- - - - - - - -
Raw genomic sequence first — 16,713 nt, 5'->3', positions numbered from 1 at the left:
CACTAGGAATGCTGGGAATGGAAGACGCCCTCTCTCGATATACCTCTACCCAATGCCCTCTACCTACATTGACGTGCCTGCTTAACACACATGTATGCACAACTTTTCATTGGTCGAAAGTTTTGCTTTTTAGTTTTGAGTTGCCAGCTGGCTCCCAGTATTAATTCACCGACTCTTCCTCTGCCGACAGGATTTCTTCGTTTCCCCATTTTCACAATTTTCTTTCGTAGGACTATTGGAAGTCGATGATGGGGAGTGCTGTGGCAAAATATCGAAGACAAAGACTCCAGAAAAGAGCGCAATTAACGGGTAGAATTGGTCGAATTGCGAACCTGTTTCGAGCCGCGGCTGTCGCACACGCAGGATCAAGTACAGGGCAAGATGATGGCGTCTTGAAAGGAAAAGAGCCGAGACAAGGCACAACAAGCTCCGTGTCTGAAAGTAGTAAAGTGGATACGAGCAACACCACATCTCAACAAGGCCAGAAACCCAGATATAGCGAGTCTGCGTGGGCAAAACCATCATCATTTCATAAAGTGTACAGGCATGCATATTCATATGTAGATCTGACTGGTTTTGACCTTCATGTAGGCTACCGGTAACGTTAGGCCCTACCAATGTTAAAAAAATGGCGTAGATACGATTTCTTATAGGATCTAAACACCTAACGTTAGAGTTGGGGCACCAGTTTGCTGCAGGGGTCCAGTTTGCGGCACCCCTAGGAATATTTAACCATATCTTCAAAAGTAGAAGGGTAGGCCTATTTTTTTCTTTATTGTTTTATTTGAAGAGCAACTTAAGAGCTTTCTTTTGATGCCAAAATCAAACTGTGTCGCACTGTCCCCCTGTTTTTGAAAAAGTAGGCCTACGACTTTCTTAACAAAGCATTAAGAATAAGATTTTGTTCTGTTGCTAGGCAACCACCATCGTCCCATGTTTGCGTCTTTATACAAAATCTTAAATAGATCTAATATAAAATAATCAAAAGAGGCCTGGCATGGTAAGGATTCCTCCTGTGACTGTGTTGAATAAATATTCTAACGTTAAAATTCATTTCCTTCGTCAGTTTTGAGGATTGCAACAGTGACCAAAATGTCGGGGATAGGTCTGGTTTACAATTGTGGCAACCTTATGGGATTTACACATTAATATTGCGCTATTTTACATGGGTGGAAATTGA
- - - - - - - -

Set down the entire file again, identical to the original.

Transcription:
Raw genomic sequence first — 16,713 nt, 5'->3', positions numbered from 1 at the left:
CACTAGGAATGCTGGGAATGGAAGACGCCCTCTCTCGATATACCTCTACCCAATGCCCTCTACCTACATTGACGTGCCTGCTTAACACACATGTATGCACAACTTTTCATTGGTCGAAAGTTTTGCTTTTTAGTTTTGAGTTGCCAGCTGGCTCCCAGTATTAATTCACCGACTCTTCCTCTGCCGACAGGATTTCTTCGTTTCCCCATTTTCACAATTTTCTTTCGTAGGACTATTGGAAGTCGATGATGGGGAGTGCTGTGGCAAAATATCGAAGACAAAGACTCCAGAAAAGAGCGCAATTAACGGGTAGAATTGGTCGAATTGCGAACCTGTTTCGAGCCGCGGCTGTCGCACACGCAGGATCAAGTACAGGGCAAGATGATGGCGTCTTGAAAGGAAAAGAGCCGAGACAAGGCACAACAAGCTCCGTGTCTGAAAGTAGTAAAGTGGATACGAGCAACACCACATCTCAACAAGGCCAGAAACCCAGATATAGCGAGTCTGCGTGGGCAAAACCATCATCATTTCATAAAGTGTACAGGCATGCATATTCATATGTAGATCTGACTGGTTTTGACCTTCATGTAGGCTACCGGTAACGTTAGGCCCTACCAATGTTAAAAAAATGGCGTAGATACGATTTCTTATAGGATCTAAACACCTAACGTTAGAGTTGGGGCACCAGTTTGCTGCAGGGGTCCAGTTTGCGGCACCCCTAGGAATATTTAACCATATCTTCAAAAGTAGAAGGGTAGGCCTATTTTTTTCTTTATTGTTTTATTTGAAGAGCAACTTAAGAGCTTTCTTTTGATGCCAAAATCAAACTGTGTCGCACTGTCCCCCTGTTTTTGAAAAAGTAGGCCTACGACTTTCTTAACAAAGCATTAAGAATAAGATTTTGTTCTGTTGCTAGGCAACCACCATCGTCCCATGTTTGCGTCTTTATACAAAATCTTAAATAGATCTAATATAAAATAATCAAAAGAGGCCTGGCATGGTAAGGATTCCTCCTGTGACTGTGTTGAATAAATATTCTAACGTTAAAATTCATTTCCTTCGTCAGTTTTGAGGATTGCAACAGTGACCAAAATGTCGGGGATAGGTCTGGTTTACAATTGTGGCAACCTTATGGGATTTACACATTAATATTGCGCTATTTTACATGGGTGGAAATTGA